Jurong lab blast: Ex-director pleads guilty
The former executive director of an industrial gas supply firm linked to a 2015 fatal blast has admitted in a district court that he had failed to take necessary measures to ensure the safety of the company's employees who were working in a laboratory at its speciality gas centre.
The explosion, which ripped through Leeden National Oxygen's laboratory in Tanjong Kling Road in Jurong on Oct 12, 2015, killed chemist Lim Siaw Chian.
The incident left seven others injured.
Gary Choo Pu Chang, 64, who had initially claimed trial to an offence under the Workplace Safety and Health Act, pleaded guilty on Monday (April 25).
In January last year, Leeden National Oxygen was fined $340,000 and Mr Steven Tham Weng Cheong, who was the company's managing director, was fined $45,000, over workplace safety lapses.
The company and Mr Tham, then 69, were each convicted of an offence under the Act in December 2020.
Leeden National Oxygen was established on Oct 1, 2014, following the merger of two firms - Leeden and National Oxygen.
Before the merger, Choo was National Oxygen's deputy managing director and oversaw several departments, including the laboratory.
After the merger, he became the executive director of the new company.
Choo resigned on Aug 12, 2015, two months before the fatal blast on Oct 12 that year.
Ministry of Manpower prosecutors Samuel Chua and Khong Zi-Wei stated in court documents: "At the material time, (Ms Lim), who was employed as a chemist... was carrying out a gas analysis on a gas cylinder in the laboratory.
"The initial explosion killed (Ms Lim) instantly and injured three of her colleagues, who were also working in the laboratory. The incident further resulted in injuries to four other employees of (Leeden National Oxygen)."
Earlier, The Straits Times reported that Ms Lim had returned to work from maternity leave a week before the tragedy.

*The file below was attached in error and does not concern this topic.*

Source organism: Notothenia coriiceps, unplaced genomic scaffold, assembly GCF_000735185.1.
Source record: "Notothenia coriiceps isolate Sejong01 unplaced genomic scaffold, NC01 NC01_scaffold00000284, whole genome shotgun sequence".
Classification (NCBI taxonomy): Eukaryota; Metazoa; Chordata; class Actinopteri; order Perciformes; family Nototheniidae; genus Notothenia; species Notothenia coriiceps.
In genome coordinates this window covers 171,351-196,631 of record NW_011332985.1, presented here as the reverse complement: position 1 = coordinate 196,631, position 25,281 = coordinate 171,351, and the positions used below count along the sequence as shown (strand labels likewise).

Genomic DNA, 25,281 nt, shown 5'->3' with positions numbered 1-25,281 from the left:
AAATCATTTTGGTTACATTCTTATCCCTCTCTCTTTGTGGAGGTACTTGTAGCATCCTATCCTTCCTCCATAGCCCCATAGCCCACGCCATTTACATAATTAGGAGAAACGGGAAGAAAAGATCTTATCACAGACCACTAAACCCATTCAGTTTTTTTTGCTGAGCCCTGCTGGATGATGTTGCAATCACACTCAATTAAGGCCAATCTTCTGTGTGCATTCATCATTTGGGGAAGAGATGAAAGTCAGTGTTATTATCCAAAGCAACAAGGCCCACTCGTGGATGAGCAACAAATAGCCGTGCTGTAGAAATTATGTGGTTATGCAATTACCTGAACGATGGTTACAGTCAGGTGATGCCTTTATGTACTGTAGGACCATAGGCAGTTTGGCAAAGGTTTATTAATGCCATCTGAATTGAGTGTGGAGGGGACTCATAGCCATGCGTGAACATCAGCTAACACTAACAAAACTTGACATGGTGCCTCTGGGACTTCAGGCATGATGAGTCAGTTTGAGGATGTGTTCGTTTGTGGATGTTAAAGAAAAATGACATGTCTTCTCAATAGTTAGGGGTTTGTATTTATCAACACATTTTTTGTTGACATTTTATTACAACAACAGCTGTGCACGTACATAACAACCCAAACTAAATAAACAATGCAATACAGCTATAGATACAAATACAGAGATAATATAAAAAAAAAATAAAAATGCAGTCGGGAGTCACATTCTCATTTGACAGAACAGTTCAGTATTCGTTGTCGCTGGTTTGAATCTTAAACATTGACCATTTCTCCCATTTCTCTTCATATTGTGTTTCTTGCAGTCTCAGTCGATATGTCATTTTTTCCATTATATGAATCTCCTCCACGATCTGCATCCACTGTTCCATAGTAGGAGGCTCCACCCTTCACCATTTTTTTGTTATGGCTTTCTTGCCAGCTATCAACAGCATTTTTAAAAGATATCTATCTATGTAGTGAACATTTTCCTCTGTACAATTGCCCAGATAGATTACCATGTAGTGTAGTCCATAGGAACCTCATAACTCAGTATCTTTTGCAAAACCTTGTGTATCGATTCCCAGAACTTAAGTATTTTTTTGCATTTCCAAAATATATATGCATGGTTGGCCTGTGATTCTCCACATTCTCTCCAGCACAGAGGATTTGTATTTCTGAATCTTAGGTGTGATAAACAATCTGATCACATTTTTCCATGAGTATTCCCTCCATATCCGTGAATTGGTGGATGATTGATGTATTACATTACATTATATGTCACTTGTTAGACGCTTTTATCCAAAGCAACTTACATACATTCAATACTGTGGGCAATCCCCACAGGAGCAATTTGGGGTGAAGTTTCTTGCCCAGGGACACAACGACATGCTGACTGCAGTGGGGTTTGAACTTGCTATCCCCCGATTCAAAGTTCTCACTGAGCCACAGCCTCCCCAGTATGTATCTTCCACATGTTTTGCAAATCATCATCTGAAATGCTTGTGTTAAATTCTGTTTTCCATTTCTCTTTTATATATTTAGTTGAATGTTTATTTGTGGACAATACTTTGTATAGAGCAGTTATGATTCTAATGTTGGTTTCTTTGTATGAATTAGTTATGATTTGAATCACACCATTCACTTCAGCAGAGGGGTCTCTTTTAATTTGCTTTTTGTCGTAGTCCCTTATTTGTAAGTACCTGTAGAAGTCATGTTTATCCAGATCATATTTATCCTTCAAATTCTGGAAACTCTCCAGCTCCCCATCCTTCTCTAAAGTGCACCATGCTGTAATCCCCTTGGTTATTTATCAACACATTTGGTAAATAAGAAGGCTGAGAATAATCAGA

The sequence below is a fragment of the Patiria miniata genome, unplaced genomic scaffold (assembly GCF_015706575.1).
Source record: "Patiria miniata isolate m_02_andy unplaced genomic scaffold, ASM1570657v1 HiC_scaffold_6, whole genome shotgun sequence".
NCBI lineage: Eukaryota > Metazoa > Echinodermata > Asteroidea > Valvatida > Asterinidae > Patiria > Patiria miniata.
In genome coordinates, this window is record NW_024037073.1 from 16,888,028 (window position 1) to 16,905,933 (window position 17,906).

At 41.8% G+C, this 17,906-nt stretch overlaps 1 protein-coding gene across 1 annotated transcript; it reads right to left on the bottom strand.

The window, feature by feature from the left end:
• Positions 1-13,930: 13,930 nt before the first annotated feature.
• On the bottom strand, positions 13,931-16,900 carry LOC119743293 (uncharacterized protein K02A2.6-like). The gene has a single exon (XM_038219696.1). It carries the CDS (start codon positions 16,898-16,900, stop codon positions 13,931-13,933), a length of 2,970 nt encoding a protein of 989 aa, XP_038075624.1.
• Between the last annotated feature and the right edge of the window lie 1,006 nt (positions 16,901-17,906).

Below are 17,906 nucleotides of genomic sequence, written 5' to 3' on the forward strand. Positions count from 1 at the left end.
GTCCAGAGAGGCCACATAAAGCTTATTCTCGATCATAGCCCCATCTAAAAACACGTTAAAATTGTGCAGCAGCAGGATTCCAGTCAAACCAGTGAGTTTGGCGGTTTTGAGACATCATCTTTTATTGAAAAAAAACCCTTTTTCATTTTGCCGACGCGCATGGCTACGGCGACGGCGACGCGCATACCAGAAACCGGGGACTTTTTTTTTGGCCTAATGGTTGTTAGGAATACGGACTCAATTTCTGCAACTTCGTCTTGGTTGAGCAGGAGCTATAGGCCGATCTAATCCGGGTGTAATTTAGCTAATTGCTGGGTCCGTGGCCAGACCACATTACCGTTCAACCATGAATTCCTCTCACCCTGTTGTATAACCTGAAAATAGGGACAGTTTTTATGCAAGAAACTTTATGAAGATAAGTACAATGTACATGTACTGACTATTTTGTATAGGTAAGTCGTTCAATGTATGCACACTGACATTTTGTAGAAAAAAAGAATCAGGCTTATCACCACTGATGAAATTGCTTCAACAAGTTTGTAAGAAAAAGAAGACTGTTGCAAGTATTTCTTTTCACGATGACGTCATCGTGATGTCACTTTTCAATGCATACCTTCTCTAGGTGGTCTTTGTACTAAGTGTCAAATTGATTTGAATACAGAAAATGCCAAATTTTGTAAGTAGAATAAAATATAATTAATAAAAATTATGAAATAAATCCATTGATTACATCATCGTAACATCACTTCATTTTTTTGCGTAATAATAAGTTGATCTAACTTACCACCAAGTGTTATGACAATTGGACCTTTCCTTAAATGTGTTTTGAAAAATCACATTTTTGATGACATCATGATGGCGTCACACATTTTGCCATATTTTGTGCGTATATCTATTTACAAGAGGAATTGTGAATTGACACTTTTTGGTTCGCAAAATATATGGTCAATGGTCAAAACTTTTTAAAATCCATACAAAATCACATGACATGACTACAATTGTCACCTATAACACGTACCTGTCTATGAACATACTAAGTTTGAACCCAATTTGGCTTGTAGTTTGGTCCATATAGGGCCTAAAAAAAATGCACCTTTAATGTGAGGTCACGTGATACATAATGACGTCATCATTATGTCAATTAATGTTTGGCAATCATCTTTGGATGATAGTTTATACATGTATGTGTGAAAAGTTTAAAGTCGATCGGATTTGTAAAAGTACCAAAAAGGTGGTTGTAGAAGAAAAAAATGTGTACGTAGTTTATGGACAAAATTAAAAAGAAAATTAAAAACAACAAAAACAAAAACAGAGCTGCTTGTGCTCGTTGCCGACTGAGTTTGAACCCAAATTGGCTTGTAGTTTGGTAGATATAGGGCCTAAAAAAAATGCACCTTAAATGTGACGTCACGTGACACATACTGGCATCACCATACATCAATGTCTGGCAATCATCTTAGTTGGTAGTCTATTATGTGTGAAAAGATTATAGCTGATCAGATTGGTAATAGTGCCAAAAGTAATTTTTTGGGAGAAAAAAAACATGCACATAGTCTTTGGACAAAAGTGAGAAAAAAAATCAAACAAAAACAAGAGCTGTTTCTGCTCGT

The former Malaysian had received her Singapore citizenship just a month before she died.
Her charred remains were found on six occasions over a two-month period after the incident, and were identified using her daughter's DNA. Her baby was six months old at the time.
In 2016, then State Coroner Marvin Bay found Ms Lim's death to be an industrial misadventure.
The court heard on Monday that closed-circuit television (CCTV) footage showed that the initial explosion occurred towards the rear of the laboratory.
Ms Lim was last seen touching a regulatory valve assembly (RVA) connected to a gas cylinder beside a gas chromatography machine before a bright light appeared.
The CCTV footage then went blank.
A forensic assessment later determined that the primary failure was at an unqualified welded joint found in a stem of the RVA, which was attached to a valve of the cylinder.
The prosecutors said: "The failure of the welded joint in the... stem of the RVA was found to have pre-existed but was not prudently checked before usage prior to the incident. The failure at the unqualified welded joint at the... stem of the incident RVA resulted in a leak of flammable methane-oxygen-nitrogen mix.
"The leak... led to an ignition caused by the spontaneous reaction of the leaking gas mixture in the presence of frictional heat generated due to the escaping gas mixture and internal sudden agitation of debris and particulate."
The blast happened soon after and the court heard that some of the RVAs recovered from the laboratory were later found to have been modified as well.
Among other things, Choo had failed to take reasonably practicable measures to ensure that unsafe modified RVAs were not used in the laboratory when testing combustible gases.
The court heard that he had also failed to ensure that there was a system for the tracking and maintenance of the RVAs used in the laboratory.
Choo will be sentenced this Friday.
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